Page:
In defense of the bros. Bryan Krahn, CSCS

They say the first step towards recovery is admitting you have a problem. So here goes: I’m Bryan and I’m a bro.

In my defense, I can’t help my bro-styling ways. My muscle building teeth were cut in the late ‘80’s and 90’s, the salad days of bro bodybuilding. This era was also pre-internet, when a muscle-head’s only resources were ghostwritten Weider magazines and the occasional re-run of ESPN’s American Muscle.

That left a huge void for muscle building information so we looked to our only legitimate source for guidance and inspiration -- other bodybuilders.

Now there’s nothing wrong with a little observational evidence. In fact, were a law suddenly passed that young bodybuilders couldn’t read about training and nutrition online anymore and could only copy what the top natural pros are doing -- no questions asked -- hypertrophy rates across the country would double, and internet memes like Do You Even Lift would cease to exist.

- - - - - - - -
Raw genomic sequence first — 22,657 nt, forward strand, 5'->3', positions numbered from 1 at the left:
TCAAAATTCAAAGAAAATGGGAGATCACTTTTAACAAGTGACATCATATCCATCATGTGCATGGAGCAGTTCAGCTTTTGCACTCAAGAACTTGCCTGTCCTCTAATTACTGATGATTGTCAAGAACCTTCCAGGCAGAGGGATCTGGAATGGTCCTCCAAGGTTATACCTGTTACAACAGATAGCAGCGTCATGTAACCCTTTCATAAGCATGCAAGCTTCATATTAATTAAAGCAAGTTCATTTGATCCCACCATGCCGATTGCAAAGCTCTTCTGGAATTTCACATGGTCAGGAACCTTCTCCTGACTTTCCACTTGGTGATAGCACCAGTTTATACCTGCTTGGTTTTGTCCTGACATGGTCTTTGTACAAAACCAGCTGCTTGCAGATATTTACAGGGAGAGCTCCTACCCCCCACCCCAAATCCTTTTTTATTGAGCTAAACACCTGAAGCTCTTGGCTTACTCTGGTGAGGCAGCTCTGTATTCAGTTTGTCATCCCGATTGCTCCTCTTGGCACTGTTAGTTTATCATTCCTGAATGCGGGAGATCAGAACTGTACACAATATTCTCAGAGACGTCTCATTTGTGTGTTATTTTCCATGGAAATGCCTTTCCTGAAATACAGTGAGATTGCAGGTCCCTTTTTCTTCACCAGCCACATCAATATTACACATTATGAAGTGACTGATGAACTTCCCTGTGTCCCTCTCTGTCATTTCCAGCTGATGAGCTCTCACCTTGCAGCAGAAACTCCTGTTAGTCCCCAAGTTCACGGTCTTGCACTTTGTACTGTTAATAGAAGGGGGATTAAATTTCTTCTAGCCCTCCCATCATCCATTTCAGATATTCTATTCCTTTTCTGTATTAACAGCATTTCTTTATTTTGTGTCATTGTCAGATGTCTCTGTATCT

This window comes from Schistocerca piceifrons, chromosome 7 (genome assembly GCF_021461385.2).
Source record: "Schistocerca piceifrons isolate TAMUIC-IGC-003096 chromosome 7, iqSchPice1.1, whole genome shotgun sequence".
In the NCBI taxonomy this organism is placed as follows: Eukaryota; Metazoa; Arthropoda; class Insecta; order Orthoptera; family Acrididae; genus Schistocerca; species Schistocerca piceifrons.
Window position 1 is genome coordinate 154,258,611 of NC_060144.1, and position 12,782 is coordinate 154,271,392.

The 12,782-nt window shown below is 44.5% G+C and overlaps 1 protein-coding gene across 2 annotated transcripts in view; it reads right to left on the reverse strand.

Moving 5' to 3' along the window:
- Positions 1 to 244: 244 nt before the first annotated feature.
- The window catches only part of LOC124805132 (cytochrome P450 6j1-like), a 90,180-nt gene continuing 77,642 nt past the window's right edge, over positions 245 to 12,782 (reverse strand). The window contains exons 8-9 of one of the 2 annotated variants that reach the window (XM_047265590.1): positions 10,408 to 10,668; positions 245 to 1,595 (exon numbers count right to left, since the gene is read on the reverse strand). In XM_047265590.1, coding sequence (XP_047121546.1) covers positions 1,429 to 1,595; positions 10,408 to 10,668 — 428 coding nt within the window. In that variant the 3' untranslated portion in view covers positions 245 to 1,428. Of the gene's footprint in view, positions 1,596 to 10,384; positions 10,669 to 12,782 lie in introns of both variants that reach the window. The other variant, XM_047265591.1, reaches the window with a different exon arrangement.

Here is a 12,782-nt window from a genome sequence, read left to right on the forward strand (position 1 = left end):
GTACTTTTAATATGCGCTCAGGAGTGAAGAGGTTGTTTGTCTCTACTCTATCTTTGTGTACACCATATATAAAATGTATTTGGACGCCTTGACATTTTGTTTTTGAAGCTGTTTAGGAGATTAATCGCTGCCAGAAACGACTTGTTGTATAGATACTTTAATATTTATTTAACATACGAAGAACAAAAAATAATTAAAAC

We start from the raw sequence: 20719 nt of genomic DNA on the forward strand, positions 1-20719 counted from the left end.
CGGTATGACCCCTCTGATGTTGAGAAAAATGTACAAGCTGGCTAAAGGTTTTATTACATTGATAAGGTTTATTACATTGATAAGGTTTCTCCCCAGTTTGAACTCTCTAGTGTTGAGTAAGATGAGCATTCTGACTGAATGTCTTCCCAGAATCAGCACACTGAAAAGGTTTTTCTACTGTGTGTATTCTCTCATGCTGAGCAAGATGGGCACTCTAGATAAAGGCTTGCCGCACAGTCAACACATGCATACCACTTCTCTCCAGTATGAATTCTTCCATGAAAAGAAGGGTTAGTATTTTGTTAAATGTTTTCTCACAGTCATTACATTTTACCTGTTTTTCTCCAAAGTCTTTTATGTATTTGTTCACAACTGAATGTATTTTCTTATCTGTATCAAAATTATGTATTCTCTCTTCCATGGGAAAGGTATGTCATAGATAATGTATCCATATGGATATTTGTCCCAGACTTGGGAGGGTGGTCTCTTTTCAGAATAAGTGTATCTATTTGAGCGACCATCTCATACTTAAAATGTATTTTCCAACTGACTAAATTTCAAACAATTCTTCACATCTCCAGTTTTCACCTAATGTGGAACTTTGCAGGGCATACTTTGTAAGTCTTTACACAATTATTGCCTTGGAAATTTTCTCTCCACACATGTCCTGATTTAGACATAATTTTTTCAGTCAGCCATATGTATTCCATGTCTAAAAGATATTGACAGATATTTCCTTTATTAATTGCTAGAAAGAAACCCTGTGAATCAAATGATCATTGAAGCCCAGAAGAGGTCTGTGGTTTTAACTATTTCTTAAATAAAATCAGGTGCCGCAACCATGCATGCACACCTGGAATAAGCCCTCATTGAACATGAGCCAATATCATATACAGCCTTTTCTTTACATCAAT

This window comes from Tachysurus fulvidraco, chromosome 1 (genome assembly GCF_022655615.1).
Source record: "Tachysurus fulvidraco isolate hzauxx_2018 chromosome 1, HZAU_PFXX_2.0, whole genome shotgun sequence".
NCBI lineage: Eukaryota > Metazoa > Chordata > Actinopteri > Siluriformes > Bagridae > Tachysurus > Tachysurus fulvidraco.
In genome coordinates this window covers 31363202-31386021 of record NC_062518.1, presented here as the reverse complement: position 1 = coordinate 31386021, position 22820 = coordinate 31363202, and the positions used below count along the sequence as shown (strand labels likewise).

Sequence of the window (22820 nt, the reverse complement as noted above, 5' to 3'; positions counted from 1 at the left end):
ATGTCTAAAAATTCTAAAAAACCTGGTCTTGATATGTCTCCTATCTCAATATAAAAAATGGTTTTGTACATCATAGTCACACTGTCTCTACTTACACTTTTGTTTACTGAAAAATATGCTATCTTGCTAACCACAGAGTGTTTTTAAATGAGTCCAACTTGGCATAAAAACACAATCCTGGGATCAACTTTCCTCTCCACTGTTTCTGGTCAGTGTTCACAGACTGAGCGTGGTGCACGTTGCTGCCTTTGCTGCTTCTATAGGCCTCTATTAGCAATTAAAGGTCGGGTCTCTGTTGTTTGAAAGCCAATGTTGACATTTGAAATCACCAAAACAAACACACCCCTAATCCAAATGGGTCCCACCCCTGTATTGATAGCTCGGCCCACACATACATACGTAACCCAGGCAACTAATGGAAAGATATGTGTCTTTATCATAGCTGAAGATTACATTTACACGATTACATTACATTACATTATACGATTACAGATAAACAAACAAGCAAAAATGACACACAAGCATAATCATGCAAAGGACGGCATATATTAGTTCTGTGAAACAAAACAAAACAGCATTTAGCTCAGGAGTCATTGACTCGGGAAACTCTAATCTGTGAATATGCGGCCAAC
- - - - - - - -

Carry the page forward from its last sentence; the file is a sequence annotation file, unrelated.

Problem is, throw steroids into the mix and suddenly things get dicey. It’s because almost everything works -- if you take enough gear. The most cockamamie training schemes will produce pumps and big PR’s, while asinine “tilapia and MCT oil” type-diets will shred fat with negligible lean mass lost.

It’s not surprising (and a little depressing) that some bros go their whole lives believing that training and diet play second fiddle to the type and quantity of gear they take.

It’s also not surprising that the most ridiculous bro-isms happen to be contest prep related. Take a bodybuilder on a long, hard prep, when each pound of weight lost is accompanied by a 10% increase in anxiety, and now throw in an extra-healthy dose of anabolics -- forget the braintrust at Weider University, this is the true source of much bro science.